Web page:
Top executives of bankrupt General Motors and Chrysler defended slashing their dealer networks, telling Congress on Wednesday that eliminating more than 2,300 dealerships was crucial to saving the companies.
The loss of dealerships and an estimated 100,000 jobs linked to them prompted more than three dozen lawmakers in the House and Senate to ask the Obama administration to intervene.
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"We have no choice. We're all being called to sacrifice in order to build a stronger, more viable GM," Chief Executive Fritz Henderson said in prepared testimony for a Senate Commerce Committee hearing.
Jim Press, Chrysler's president, told lawmakers that a quick turnaround of its dealer network was crucial for facilitating a successful transition into an alliance with Italy's Fiat SpA .
GM plans to cut nearly 1,600 dealerships over the next 18 months, while Chrysler wants to reduce its network by 789 showrooms by June 9. At risk are dealerships at both companies that employ a total of more than 100,000 people, industry estimates show.
Potential job losses are a big concern for Congress, which has been largely silent on the broader restructuring of both companies by the Obama administration.
Senator John Rockefeller, the Democratic chairman of the panel, said he is worried about the impact on communities.
"Let me be very clear—I don't believe that companies should be allowed to take taxpayer funds for a bailout and then leave local dealers and their customers to fend for themselves with no real notice and no real help. That is just plain wrong," said Rockefeller.
John McEleney—chairman of the National Automobile Dealers Association and a dealer selling vehicles made by GM, Toyota and Hyundai Motor in Iowa—also testified and emphasized the need for government help.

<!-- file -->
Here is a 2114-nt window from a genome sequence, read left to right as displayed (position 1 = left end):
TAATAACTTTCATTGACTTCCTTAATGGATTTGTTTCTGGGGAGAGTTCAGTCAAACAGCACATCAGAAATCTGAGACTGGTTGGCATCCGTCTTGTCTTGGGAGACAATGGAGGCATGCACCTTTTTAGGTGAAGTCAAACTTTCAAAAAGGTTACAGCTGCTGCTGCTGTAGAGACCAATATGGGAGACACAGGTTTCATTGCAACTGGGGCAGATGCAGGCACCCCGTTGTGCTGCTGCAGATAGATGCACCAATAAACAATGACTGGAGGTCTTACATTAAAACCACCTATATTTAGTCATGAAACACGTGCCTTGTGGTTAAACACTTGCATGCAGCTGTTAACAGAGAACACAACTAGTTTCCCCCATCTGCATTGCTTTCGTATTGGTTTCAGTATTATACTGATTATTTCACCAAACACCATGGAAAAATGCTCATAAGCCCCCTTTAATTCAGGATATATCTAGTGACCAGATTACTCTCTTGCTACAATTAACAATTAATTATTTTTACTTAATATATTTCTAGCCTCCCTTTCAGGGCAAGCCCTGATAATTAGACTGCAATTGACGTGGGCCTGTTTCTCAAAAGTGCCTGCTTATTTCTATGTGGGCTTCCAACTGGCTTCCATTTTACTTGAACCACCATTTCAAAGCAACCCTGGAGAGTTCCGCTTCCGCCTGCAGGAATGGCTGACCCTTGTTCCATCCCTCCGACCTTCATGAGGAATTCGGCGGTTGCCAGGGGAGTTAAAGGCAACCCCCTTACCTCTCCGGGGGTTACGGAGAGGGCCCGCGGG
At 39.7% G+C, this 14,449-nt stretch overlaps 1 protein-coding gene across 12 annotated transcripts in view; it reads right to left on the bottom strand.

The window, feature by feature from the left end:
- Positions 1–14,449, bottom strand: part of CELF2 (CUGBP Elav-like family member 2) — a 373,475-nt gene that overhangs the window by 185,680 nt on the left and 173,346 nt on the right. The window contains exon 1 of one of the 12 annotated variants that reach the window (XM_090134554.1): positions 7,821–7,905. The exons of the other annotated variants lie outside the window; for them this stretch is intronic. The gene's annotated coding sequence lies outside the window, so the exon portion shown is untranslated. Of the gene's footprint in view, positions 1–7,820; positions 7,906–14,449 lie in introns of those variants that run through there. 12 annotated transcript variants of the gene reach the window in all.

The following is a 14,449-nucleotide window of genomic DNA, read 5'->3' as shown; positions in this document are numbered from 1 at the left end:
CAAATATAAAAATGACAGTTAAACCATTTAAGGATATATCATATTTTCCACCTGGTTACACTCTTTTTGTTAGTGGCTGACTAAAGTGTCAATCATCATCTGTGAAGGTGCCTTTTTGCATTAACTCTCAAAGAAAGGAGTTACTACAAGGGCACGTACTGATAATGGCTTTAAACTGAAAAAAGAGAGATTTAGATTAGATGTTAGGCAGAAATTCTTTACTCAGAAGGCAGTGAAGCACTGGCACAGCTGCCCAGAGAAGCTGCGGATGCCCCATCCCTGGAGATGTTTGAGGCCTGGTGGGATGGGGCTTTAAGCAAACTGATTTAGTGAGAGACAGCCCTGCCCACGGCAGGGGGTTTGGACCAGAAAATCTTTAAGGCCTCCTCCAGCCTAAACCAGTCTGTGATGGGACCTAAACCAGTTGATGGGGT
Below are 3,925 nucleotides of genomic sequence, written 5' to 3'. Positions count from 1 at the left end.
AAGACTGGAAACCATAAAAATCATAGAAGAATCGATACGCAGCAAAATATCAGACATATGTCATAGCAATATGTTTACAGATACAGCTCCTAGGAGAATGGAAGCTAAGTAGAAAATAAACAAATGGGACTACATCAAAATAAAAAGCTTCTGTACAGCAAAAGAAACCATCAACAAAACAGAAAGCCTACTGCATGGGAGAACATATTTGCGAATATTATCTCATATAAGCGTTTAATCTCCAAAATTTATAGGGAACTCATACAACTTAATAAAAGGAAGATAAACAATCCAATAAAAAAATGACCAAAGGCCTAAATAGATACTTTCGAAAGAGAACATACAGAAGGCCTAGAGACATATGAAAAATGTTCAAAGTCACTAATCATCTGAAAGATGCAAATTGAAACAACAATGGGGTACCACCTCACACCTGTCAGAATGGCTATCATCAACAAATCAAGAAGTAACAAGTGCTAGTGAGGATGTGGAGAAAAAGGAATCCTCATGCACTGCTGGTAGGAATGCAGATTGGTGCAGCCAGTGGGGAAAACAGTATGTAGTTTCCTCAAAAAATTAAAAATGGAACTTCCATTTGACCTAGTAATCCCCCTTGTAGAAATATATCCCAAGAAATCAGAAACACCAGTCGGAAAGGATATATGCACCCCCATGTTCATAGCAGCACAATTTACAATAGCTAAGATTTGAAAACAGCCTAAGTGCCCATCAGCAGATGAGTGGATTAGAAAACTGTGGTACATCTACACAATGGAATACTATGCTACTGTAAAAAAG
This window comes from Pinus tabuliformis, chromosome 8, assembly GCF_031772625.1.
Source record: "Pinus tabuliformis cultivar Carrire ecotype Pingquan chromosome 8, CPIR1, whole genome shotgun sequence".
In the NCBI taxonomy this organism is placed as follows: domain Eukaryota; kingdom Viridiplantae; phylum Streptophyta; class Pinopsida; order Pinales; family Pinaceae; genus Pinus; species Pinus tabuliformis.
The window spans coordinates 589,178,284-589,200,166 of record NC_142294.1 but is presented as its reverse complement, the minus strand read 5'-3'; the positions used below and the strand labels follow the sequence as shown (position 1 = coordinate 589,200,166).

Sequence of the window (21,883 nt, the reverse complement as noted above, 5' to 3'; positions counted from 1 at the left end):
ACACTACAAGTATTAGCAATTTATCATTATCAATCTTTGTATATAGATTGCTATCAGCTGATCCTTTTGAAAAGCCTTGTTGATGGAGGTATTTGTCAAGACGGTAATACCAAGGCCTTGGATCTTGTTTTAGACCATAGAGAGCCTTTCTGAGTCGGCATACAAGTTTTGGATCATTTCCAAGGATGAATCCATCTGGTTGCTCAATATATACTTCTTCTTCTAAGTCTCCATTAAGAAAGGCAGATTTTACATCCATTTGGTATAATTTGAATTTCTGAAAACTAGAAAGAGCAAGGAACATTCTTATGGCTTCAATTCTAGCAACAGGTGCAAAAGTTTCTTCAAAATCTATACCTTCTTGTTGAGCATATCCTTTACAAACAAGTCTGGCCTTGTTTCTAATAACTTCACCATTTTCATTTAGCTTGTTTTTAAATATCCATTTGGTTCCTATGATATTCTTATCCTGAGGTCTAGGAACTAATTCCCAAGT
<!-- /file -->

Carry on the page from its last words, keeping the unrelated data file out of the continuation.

Press said the struggling U.S. auto industry cannot support the number of dealers now in operation. A smaller network would reduce costs, he said.
GM wants to cut 1,100 of its smaller and least profitable dealerships and will lose another 470 by getting rid of its Saab, Saturn and Hummer brands.
The company expects those dealerships slated for closure to agree to wind down their operations in an orderly fashion over the next 18 months.
Henderson estimated GM would operate between 3,500 to 3,800 U.S. dealers by the end of 2010. GM dealers, he said, would have a retail share of 17.3 percent in an industrywide annual sales market of more than 10 million vehicles.
GM plans to end up with about 3,600 showrooms. Chrysler, which is close to stepping out of bankruptcy court protection, plans to operate 2,392 dealers.
The bankruptcy court in New York will hear Chrysler's proposal for cutting dealerships this week.
"The new Chrysler Group LLC dealer network will be in better retail locations with more modern facilities that are convenient and better positioned to serve customers," Press said.
The U.S. government would own 60 percent of GM and 8 percent of Chrysler on completion of their restructurings. Both companies would be privately held for the foreseeable future.